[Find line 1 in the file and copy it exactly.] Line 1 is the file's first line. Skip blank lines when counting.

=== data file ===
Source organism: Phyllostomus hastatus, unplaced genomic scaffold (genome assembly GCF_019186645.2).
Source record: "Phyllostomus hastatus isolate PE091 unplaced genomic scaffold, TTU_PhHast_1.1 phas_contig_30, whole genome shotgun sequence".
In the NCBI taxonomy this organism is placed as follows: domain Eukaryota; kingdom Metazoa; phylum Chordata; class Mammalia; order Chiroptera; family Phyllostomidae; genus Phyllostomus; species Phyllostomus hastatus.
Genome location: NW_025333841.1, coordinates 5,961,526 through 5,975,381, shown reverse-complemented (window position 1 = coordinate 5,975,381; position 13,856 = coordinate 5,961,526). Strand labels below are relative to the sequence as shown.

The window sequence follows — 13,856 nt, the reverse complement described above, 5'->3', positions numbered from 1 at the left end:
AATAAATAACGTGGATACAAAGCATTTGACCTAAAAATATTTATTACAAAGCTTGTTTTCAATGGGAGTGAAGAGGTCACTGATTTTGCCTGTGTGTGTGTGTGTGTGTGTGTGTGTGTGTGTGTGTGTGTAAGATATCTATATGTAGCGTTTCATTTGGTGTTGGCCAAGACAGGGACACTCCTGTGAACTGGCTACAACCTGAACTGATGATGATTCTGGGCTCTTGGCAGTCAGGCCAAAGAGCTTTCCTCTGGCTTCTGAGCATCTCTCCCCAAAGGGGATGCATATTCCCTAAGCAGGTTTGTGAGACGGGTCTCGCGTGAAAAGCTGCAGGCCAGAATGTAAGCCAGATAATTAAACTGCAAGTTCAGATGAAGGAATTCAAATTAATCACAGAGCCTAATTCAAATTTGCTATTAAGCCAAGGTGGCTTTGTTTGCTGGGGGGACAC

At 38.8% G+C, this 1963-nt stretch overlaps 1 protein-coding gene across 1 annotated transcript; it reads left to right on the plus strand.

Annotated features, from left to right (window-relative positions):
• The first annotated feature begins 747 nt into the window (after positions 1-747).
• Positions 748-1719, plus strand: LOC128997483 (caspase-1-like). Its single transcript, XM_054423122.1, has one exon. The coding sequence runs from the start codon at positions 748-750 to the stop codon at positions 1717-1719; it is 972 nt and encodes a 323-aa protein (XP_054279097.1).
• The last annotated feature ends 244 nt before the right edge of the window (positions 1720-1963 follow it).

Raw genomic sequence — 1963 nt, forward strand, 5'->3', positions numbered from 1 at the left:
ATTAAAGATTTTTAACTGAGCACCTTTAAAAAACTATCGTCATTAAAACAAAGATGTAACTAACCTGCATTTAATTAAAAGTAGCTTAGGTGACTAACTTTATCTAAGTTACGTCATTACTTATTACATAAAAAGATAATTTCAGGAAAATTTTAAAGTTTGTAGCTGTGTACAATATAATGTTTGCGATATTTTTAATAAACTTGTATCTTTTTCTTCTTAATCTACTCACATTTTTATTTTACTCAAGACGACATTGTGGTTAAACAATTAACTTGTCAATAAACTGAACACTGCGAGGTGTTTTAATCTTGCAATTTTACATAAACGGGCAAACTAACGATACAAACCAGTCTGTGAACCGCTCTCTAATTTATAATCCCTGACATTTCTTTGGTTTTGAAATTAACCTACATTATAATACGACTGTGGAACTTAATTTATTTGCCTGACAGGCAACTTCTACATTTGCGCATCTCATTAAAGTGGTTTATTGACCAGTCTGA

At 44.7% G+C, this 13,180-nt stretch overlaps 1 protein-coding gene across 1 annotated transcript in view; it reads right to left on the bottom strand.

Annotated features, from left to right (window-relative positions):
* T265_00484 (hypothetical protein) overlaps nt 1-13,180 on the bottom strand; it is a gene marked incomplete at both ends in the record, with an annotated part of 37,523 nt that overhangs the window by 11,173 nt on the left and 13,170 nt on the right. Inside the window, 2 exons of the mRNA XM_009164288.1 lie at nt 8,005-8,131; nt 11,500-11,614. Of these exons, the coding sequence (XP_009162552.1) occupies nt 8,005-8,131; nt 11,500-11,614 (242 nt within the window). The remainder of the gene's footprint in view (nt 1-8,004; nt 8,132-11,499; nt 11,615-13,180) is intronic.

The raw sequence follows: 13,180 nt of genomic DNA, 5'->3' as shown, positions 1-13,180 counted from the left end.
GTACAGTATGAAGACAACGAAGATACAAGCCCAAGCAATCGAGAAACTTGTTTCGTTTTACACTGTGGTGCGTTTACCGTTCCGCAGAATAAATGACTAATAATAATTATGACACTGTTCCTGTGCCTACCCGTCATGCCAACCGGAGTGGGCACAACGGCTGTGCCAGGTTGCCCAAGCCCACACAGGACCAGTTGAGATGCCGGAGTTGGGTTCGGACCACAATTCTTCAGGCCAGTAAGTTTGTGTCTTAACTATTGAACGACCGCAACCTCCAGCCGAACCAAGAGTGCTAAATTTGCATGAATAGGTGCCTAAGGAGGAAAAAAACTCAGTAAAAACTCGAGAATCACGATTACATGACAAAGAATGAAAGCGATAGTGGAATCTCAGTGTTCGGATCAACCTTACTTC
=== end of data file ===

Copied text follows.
Source organism: Phyllostomus hastatus, unplaced genomic scaffold (genome assembly GCF_019186645.2).